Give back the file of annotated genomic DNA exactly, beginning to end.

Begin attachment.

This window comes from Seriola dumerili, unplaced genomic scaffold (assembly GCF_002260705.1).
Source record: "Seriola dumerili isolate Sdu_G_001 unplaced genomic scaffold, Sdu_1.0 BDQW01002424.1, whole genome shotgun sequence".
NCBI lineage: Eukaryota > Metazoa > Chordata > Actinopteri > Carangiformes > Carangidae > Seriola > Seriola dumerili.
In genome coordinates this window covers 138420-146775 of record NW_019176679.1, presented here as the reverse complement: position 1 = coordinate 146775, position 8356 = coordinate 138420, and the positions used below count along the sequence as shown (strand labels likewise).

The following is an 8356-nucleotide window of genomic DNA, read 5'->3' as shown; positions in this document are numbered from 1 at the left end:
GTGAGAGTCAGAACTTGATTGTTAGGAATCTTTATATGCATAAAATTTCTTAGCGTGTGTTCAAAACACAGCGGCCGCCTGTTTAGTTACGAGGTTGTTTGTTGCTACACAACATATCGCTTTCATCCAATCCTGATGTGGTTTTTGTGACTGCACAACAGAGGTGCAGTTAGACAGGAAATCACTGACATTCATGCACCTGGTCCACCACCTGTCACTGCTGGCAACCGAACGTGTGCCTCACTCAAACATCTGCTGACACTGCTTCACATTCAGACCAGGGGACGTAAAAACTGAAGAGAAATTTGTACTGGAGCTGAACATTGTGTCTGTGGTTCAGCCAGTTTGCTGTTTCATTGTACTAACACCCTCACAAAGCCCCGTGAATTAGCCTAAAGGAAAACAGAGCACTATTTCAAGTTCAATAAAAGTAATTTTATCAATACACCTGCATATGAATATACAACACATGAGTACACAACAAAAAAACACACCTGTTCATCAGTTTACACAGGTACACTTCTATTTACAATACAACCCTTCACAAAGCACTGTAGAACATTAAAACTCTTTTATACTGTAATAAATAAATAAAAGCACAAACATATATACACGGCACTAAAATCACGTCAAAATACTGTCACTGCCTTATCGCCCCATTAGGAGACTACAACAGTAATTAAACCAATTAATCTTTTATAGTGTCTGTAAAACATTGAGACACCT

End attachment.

This window comes from Seriola dumerili, unplaced genomic scaffold (assembly GCF_002260705.1).
Source record: "Seriola dumerili isolate Sdu_G_001 unplaced genomic scaffold, Sdu_1.0 BDQW01002424.1, whole genome shotgun sequence".
NCBI lineage: Eukaryota > Metazoa > Chordata > Actinopteri > Carangiformes > Carangidae > Seriola > Seriola dumerili.
In genome coordinates this window covers 138420-146775 of record NW_019176679.1, presented here as the reverse complement: position 1 = coordinate 146775, position 8356 = coordinate 138420, and the positions used below count along the sequence as shown (strand labels likewise).

The following is an 8356-nucleotide window of genomic DNA, read 5'->3' as shown; positions in this document are numbered from 1 at the left end:
GTGAGAGTCAGAACTTGATTGTTAGGAATCTTTATATGCATAAAATTTCTTAGCGTGTGTTCAAAACACAGCGGCCGCCTGTTTAGTTACGAGGTTGTTTGTTGCTACACAACATATCGCTTTCATCCAATCCTGATGTGGTTTTTGTGACTGCACAACAGAGGTGCAGTTAGACAGGAAATCACTGACATTCATGCACCTGGTCCACCACCTGTCACTGCTGGCAACCGAACGTGTGCCTCACTCAAACATCTGCTGACACTGCTTCACATTCAGACCAGGGGACGTAAAAACTGAAGAGAAATTTGTACTGGAGCTGAACATTGTGTCTGTGGTTCAGCCAGTTTGCTGTTTCATTGTACTAACACCCTCACAAAGCCCCGTGAATTAGCCTAAAGGAAAACAGAGCACTATTTCAAGTTCAATAAAAGTAATTTTATCAATACACCTGCATATGAATATACAACACATGAGTACACAACAAAAAAACACACCTGTTCATCAGTTTACACAGGTACACTTCTATTTACAATACAACCCTTCACAAAGCACTGTAGAACATTAAAACTCTTTTATACTGTAATAAATAAATAAAAGCACAAACATATATACACGGCACTAAAATCACGTCAAAATACTGTCACTGCCTTATCGCCCCATTAGGAGACTACAACAGTAATTAAACCAATTAATCTTTTATAGTGTCTGTAAAACATTGAGACACCT